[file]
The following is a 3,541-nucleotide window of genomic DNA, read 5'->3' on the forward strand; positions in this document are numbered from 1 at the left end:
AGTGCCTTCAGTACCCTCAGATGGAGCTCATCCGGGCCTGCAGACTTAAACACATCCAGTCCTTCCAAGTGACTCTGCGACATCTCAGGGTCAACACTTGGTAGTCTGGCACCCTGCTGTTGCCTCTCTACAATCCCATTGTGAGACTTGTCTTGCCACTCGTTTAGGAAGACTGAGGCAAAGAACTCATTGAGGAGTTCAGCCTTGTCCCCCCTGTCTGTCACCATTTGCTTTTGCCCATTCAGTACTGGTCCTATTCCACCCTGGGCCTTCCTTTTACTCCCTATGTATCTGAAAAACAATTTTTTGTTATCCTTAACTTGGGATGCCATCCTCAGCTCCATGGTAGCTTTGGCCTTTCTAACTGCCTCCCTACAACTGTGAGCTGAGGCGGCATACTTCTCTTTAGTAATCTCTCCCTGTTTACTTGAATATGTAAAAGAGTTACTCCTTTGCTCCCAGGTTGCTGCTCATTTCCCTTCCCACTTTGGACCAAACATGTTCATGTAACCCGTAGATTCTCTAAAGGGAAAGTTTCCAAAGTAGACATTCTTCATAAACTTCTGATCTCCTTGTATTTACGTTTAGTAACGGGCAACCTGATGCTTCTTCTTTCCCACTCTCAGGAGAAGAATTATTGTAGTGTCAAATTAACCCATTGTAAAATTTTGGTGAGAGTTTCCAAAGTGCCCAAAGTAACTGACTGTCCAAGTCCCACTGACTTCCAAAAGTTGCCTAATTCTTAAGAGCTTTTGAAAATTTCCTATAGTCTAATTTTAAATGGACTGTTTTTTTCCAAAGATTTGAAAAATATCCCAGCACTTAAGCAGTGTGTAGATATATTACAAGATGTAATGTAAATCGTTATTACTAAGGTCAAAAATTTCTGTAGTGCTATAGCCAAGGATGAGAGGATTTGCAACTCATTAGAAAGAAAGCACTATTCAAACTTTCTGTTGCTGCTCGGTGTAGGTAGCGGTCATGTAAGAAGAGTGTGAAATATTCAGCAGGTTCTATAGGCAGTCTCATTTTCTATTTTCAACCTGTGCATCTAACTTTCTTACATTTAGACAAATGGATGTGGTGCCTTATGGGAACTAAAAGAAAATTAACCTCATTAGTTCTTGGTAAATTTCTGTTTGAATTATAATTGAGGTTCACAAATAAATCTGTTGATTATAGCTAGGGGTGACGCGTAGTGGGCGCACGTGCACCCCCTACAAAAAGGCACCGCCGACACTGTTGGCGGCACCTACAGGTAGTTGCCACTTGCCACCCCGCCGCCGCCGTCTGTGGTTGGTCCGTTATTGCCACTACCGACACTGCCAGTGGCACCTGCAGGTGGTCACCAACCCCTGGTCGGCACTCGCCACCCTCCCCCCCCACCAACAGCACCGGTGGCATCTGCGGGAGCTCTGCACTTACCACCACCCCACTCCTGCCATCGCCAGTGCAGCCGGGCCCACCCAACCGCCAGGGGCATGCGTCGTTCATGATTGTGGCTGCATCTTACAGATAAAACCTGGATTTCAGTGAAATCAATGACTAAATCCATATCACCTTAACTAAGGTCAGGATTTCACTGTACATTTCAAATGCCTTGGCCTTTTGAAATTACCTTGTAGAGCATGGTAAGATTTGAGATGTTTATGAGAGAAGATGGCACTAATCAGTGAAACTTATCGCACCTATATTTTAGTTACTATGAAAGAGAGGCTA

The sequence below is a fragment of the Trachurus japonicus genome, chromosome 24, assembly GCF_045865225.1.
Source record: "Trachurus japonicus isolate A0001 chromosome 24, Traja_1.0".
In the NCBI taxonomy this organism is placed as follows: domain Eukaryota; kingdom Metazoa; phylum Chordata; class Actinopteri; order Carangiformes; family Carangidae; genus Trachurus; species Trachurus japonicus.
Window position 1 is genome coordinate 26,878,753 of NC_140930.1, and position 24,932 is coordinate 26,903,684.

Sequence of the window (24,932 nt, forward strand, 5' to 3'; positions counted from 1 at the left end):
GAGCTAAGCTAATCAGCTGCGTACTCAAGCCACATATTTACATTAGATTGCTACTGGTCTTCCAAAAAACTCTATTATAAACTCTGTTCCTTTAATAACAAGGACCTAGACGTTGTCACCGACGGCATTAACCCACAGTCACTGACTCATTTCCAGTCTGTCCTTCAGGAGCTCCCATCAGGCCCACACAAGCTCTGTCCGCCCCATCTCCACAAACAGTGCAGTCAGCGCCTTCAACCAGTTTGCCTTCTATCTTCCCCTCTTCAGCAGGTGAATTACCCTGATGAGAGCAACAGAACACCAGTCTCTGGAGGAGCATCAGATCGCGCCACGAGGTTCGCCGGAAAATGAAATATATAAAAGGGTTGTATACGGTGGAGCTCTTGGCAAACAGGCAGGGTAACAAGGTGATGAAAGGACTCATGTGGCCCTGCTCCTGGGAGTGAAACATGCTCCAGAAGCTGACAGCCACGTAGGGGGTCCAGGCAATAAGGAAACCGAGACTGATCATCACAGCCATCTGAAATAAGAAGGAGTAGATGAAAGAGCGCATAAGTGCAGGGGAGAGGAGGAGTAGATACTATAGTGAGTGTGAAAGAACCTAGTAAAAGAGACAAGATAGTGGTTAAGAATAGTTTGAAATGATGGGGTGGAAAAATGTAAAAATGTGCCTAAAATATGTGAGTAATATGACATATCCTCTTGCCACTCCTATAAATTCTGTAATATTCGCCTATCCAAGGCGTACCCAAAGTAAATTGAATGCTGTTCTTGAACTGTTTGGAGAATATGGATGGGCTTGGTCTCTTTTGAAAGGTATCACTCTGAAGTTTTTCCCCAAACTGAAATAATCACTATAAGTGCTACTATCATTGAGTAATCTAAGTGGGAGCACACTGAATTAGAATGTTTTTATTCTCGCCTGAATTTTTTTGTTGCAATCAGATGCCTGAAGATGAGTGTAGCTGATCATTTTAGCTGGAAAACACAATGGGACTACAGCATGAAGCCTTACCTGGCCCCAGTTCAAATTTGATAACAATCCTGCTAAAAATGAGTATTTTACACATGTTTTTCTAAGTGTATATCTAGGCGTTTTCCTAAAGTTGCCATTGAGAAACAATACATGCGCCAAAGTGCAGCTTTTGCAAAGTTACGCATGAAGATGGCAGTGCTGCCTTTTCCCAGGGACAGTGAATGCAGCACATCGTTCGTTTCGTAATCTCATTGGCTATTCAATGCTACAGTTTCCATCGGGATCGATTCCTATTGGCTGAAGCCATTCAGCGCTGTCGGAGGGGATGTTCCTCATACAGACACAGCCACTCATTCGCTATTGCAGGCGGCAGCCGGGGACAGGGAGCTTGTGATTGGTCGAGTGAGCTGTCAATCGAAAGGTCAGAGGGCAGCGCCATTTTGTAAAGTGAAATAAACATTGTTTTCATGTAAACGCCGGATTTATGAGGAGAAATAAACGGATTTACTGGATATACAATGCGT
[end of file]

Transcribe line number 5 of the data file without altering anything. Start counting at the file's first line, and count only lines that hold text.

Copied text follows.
In the NCBI taxonomy this organism is placed as follows: domain Eukaryota; kingdom Metazoa; phylum Chordata; class Actinopteri; order Carangiformes; family Carangidae; genus Trachurus; species Trachurus japonicus.